SEC Permits Specialized Broker-Dealers to Custody Digital Asset Securities

January 8, 2021

On December 23, 2020, outgoing Chairman Jay Clayton’s last day in office, the Securities and Exchange Commission (“SEC”) released a framework (the Framework) for public comment that would permit certain specialized broker-dealers to custody digital asset securities with a guarantee that the SEC will not bring an enforcement action for violating paragraph (b)(1) of Rule 15c3-3 (the “Customer Protection Rule”) of the Securities and Exchange Act of 1934, as amended (the “Exchange Act”), provided such broker-dealers comply with the guidelines set forth in the Framework.  The Framework is formulated as a “statement” and “request for comment” rather than a notice of proposed rulemaking; therefore, the Framework itself cannot become a rule (though a future rule may be based on the Framework).

The Customer Protection Rule requires a broker-dealer to “promptly obtain and thereafter maintain physical possession or control of all fully paid and excess margin securities it carries for the account of customers.” The Framework is the SEC’s first attempt to provide concrete instruction to broker-dealers on how they can comply with the custody-related provisions of the Customer Protection Rule with respect to digital asset securities.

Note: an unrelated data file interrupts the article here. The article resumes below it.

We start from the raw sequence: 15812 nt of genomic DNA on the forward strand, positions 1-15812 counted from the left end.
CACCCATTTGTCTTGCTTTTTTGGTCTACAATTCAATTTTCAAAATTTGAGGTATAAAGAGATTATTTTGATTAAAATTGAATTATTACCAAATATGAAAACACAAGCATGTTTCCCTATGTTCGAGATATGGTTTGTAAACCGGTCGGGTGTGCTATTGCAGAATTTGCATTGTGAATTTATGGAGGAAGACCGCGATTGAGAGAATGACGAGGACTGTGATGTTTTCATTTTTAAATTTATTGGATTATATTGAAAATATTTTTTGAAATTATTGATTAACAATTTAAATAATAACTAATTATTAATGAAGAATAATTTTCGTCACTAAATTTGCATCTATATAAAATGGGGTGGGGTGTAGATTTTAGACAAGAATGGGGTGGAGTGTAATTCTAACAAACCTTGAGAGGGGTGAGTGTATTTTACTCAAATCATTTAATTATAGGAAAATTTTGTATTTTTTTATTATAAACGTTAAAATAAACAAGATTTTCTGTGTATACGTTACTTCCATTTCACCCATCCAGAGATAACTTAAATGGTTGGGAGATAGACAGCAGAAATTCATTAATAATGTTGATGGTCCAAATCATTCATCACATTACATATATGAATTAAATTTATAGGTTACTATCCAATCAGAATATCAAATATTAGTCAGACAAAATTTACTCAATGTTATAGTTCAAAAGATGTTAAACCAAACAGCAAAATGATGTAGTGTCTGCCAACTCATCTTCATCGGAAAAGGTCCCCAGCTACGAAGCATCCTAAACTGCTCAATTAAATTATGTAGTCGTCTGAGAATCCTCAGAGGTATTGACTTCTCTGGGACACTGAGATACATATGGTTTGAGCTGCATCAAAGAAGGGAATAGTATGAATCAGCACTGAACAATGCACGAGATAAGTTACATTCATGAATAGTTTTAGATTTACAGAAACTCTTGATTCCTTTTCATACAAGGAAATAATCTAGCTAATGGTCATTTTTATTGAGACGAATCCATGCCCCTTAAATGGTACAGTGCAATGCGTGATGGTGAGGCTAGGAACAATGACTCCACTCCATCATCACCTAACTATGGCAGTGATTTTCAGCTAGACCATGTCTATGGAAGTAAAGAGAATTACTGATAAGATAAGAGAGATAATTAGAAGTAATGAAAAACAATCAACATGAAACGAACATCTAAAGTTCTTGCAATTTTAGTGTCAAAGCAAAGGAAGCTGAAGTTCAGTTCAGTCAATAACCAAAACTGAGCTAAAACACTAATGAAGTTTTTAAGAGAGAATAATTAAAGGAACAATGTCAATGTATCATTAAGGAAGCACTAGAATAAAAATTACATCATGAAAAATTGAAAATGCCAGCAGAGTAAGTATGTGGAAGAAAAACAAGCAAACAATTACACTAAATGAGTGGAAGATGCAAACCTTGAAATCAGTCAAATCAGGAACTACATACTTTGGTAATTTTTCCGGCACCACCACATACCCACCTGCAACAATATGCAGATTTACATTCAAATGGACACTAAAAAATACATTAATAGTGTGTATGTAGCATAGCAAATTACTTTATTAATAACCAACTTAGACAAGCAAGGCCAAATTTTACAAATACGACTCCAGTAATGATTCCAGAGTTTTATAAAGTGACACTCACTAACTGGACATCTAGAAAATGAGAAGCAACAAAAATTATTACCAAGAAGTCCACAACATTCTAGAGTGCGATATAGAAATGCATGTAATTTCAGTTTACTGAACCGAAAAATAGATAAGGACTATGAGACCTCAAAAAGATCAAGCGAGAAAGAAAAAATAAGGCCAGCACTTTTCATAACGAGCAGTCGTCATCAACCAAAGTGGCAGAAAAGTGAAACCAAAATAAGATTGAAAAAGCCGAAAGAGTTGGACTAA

The Framework is only applicable to a broker-dealer that limits its business to digital asset securities because the SEC does not believe that the risks about custody of digital asset securities can be isolated within a full-service broker-dealer. The SEC recognizes that while the presence of financial intermediaries in the clearance and settlement process for traditional securities provides inherent controls, no direct analog for control exists for digital asset securities that are issued, held or transferred using distributed ledger technology (“DLT”), and that most digital assets that utilize DLT do not provide a mechanism to reverse or cancel fraudulent or unauthorized transactions.